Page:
Our dreams can present us with a virtually endless array of images, actions and scenarios which encode meaning in symbols and metaphors created by our subconscious minds. I’ve written about common dream symbols and their interpretations already, but the meaning of dream symbols is ultimately determined by your individual personality, situation and life concerns. The most helpful way to decode the meaning of dream symbols for you may be to examine each element of your dream by itself and try to find the background behind the symbol: things in your life that the dream symbol might represent.
You’ll find that most of your dreams deal with experiences, thoughts and feelings from the past day or two. Think back to things that happened in the past couple of days and ask yourself if you can link any elements in your dream to these events. For instance, if you meet characters from a movie in your dreams, was it a movie you recently watched or that has been on your mind? If you see someone you know in your dreams, is it someone you’ve been spending a lot of time with or who has been present in your thoughts?
Dreams may use important issues occupying your mind (both good and bad) as the background content of a dream scenario: you may have an upcoming occasion like an exam or date, which your brain might be processing ahead of time in a dream. Dream symbolism can also reflect long-term issues you’ve been grappling with, such as changes in your thinking, habits or relationships. Something might be coming to an end in your life, like a partnership or a long-term project. For instance, I recently began revisions on a 600-page manuscript it has taken me several years to write. On a day close to the date I’d chosen to begin my revisions, I dreamed that I was in a huge archive full of drawers and drawers of unread manuscript. I interpreted the dream as an expression of how I subconsciously felt about the daunting task ahead of me.
Your brain may also process new feelings and thoughts through dream symbols, and highly emotional dreams can involve bizarre or seemingly nonsensical situations. To get at the dream’s meaning, it helps to look at the emotions inspired by the dream and the life context surrounding it. For example, one heterosexual man dreamed that he was kissing another heterosexual male friend. He was concerned the dream might mean he was gay, until a dream interpreter told him it was more likely to mean that he was growing closer to his friend as they shared details of their emotions and life situations. The man agreed, as he remembered that he and his friend recently had a long talk where the friend confided that his marriage was breaking down. In this context, the dream kissing represented the emotional accord and trust between the man and his friend.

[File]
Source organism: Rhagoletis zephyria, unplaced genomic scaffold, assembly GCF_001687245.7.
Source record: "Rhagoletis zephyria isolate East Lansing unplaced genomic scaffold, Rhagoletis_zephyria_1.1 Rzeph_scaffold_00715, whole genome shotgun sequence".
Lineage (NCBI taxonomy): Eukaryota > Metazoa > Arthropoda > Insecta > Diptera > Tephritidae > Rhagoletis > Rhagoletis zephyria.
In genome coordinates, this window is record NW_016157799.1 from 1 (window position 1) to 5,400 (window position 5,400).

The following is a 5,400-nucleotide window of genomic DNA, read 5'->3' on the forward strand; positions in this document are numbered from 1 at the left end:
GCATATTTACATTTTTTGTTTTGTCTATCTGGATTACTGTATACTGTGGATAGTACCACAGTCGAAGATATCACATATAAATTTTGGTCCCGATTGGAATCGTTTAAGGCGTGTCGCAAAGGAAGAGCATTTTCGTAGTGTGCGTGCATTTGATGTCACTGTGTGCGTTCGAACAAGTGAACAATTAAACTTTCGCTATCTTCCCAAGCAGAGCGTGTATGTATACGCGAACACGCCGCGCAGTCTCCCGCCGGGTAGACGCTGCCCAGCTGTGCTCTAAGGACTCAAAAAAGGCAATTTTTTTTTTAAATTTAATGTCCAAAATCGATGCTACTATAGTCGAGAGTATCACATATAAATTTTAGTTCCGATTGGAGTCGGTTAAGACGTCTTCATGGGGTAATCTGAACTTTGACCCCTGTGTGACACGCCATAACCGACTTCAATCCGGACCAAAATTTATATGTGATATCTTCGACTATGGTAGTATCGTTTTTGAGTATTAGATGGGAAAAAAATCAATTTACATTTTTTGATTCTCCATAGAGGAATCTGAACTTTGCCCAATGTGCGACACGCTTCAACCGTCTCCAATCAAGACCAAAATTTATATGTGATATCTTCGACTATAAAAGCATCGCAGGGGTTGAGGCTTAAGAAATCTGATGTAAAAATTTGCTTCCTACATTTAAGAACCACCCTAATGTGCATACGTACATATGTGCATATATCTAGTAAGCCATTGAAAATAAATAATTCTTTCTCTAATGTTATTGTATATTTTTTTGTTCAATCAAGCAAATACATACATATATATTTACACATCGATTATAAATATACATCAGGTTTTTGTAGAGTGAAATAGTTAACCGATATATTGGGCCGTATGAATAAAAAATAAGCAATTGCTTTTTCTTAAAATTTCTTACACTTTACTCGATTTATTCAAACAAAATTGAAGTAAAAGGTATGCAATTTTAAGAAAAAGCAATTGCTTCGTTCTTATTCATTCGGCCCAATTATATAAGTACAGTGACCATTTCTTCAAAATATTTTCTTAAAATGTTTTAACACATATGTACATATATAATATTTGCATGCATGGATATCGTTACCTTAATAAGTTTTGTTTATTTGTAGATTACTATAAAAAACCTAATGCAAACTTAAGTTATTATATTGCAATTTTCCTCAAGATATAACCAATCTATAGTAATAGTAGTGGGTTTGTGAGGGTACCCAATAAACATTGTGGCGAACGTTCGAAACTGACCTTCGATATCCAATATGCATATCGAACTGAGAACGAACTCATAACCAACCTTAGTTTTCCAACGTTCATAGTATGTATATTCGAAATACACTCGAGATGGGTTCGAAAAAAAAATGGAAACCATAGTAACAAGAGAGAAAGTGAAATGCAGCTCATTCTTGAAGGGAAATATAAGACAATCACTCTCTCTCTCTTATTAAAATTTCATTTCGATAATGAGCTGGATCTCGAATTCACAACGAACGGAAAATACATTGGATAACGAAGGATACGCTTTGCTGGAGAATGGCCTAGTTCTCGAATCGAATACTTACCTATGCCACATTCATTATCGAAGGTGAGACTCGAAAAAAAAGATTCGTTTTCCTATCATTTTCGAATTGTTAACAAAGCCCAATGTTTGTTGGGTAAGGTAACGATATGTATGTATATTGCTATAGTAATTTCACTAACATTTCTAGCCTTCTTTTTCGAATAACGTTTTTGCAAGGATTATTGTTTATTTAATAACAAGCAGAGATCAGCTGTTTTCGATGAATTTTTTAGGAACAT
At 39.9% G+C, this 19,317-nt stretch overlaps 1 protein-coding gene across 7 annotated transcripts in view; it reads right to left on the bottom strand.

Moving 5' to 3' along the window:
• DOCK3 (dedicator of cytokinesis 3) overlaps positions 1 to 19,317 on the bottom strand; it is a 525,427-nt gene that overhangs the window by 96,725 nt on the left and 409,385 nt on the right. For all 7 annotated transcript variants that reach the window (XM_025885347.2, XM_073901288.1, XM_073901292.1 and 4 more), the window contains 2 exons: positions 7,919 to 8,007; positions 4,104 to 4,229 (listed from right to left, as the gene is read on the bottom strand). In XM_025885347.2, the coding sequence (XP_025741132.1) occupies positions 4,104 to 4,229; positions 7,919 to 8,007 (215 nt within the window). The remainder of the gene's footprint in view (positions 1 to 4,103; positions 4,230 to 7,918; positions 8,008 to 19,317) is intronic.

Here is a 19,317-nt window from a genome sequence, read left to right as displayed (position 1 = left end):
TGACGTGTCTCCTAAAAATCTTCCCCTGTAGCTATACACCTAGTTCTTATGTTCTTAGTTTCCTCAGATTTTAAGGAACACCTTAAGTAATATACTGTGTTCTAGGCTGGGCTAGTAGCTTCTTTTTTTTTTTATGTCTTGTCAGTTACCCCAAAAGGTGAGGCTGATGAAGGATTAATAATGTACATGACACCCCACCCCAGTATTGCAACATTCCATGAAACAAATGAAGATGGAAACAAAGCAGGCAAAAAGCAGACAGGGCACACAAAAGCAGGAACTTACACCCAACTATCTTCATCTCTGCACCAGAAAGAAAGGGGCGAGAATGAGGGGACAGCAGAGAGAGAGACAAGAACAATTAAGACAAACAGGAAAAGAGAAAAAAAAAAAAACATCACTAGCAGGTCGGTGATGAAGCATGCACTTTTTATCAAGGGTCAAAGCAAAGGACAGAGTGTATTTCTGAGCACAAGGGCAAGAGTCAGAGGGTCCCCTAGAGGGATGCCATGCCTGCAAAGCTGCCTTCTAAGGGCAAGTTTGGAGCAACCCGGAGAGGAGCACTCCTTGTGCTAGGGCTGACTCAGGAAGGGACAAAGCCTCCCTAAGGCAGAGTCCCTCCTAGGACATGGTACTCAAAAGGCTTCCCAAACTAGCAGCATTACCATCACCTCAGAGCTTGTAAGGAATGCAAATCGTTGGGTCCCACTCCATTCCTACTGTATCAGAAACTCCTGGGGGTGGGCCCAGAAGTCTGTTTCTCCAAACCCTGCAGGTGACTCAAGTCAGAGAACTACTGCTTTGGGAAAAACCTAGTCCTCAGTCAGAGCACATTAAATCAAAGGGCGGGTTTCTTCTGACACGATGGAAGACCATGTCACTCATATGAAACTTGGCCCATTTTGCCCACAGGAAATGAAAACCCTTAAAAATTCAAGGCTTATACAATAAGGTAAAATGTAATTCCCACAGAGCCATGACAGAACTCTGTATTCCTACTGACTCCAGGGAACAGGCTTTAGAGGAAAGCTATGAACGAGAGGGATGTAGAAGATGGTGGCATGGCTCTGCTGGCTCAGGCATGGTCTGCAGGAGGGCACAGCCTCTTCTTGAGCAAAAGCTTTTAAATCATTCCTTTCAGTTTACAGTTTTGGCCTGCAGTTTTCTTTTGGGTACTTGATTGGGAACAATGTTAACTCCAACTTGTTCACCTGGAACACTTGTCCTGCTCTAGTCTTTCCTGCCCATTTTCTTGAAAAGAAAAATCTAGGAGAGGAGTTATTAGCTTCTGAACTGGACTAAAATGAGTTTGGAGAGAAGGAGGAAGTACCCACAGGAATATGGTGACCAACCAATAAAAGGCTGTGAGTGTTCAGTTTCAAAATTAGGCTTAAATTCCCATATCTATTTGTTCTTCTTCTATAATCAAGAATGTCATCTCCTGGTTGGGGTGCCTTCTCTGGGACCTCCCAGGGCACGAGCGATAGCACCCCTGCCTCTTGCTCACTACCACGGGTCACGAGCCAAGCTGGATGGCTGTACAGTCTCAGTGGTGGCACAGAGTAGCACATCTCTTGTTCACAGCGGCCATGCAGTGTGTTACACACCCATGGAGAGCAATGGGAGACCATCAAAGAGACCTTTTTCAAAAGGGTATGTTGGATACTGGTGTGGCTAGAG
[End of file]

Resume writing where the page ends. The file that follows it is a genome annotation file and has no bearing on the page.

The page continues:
This brings up another important point about dream symbolism, which is that the events of a dream may not be about you. Psychologists are fond of saying that most dreams are about ourselves, but it is equally possible for a dream to be about someone close to us. You can determine if a dream was probably about yourself or someone else by asking yourself if the content of the dream fits with what’s currently going on in your life. One man dreamed that he rescued his friend from drowning in a storm drain, and had to go back and fish her shoes from the drain as well. When asked about his own life, he admitted he was pretty stress-free and happy at the moment but that his friend had been down on her luck that year and often seemed overwhelmed. It’s likely that his thoughts about his friend’s struggles to cope and find direction had provoked a dream in which she was drowning. That she also lost her shoes, which often represent our direction and personal autonomy, could represent her real-life struggle to find direction in her life. Conversely, friends and loved ones in dreams may not represent themselves but be stand-ins for a symbol or concept. If you dream about your grandfather but have not seen or thought of him in a while, he may be a stand-in for anything from your attitude about getting old to your subconscious feelings about the passage of time. This is why it helps to examine your recent thoughts and events surrounding your dream.
If you can’t think of anything major preoccupying you in the days leading up to a dream, consider minor causes. Sometimes dreams don’t symbolize anything very deep at all, but instead offer a subconscious commentary on something minor that happened the day before. One woman dreamed of being trapped inside a ruined skyscraper with the cast of the TV show Friends, a show she didn’t particularly care for. In trying to analyze it, the only thing she could link the dream to was a disappointing experience watching her new digital cable the night before. Though she’d generally been happy with the programming, that night she could couldn’t find any interesting programs and had to settle on Friends. Voila, dream context: her interpreter suggested the skyscrapers may have represented her generally positive feelings about her cable service, as skyscrapers often symbolize confidence in dreams. However, that it was a ruined skyscraper could have expressed her feelings of disappointment with the programming the night before.
Like your dreams themselves, the meaning of dream symbols is highly individual; understanding their underlying meaning requires a careful and thorough examination of your life context. Dream symbolism reflects our lives through a glass darkly: by learning to gaze the right way, we can come to a fuller understanding of our lives and ourselves.